Take the 2-minute tour ×
Physics Stack Exchange is a question and answer site for active researchers, academics and students of physics. It's 100% free, no registration required.

In Chapter 9 of Arnold's Mathematical Methods of Classical Mechanics, we find the following definition:

Let $g$ be a differentiable mapping of the phase space $\mathbb R^{2n}$ to $\mathbb R^{2n}$. The mapping $g$ is called canonical if $g$ preserves the $2$-form $\omega^2 = \sum dp_i \wedge dq_i$.

My question is, what does it mean to preserve a differential form? If we write the mapping as $g : (p, q) \mapsto (P, Q)$, does it mean that $\sum dP_i \wedge dQ_i = \sum dp_i \wedge dq_i$?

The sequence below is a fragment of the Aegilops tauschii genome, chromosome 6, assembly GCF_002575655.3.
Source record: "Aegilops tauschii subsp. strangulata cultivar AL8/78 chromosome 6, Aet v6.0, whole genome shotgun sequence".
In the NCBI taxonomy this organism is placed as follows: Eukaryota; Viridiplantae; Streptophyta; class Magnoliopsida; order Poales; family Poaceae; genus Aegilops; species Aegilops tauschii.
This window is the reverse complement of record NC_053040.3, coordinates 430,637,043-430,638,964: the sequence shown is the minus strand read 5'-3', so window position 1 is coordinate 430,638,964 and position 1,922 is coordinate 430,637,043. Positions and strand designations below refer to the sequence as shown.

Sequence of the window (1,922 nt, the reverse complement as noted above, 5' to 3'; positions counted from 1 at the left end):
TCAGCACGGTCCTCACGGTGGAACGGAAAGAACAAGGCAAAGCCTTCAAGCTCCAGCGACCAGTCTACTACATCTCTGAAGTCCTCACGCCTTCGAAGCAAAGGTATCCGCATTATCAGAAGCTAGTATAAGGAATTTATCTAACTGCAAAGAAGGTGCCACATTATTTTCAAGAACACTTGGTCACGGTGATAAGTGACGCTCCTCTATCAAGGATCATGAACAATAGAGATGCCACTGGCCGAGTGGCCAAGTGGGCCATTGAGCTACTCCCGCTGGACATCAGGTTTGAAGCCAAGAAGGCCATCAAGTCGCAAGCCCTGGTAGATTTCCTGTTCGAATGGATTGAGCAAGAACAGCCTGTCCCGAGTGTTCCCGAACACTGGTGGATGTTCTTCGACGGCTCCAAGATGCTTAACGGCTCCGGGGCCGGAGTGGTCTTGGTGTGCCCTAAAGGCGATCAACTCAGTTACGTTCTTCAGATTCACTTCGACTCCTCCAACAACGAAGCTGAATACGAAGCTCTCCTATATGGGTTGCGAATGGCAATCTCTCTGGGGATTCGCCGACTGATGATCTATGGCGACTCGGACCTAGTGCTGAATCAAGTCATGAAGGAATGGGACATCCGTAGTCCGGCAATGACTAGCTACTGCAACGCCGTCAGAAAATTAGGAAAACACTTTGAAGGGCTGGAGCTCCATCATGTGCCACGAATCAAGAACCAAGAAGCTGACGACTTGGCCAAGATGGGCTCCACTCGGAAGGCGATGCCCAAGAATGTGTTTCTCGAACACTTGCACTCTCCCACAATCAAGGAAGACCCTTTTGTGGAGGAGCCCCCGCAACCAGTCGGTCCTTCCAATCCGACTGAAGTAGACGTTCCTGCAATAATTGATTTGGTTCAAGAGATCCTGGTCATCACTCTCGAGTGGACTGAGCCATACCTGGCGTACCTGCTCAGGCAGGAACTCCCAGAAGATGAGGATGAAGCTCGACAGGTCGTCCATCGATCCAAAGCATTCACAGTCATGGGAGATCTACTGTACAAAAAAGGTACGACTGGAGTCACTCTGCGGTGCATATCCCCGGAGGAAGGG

share|improve this question
add comment

1 Answer 1

Yes, it does.

It's a narrow class of possible variable changes.

share|improve this answer
    
Thanks. So for $n=1$, we would need $\frac{\partial P}{\partial p} \frac{\partial Q}{\partial q} - \frac{\partial P}{\partial q} \frac{\partial Q}{\partial p} = 1$? –  Alan C Dec 25 '12 at 22:32
add comment

Your Answer

 
discard

By posting your answer, you agree to the privacy policy and terms of service.

Not the answer you're looking for? Browse other questions tagged or ask your own question.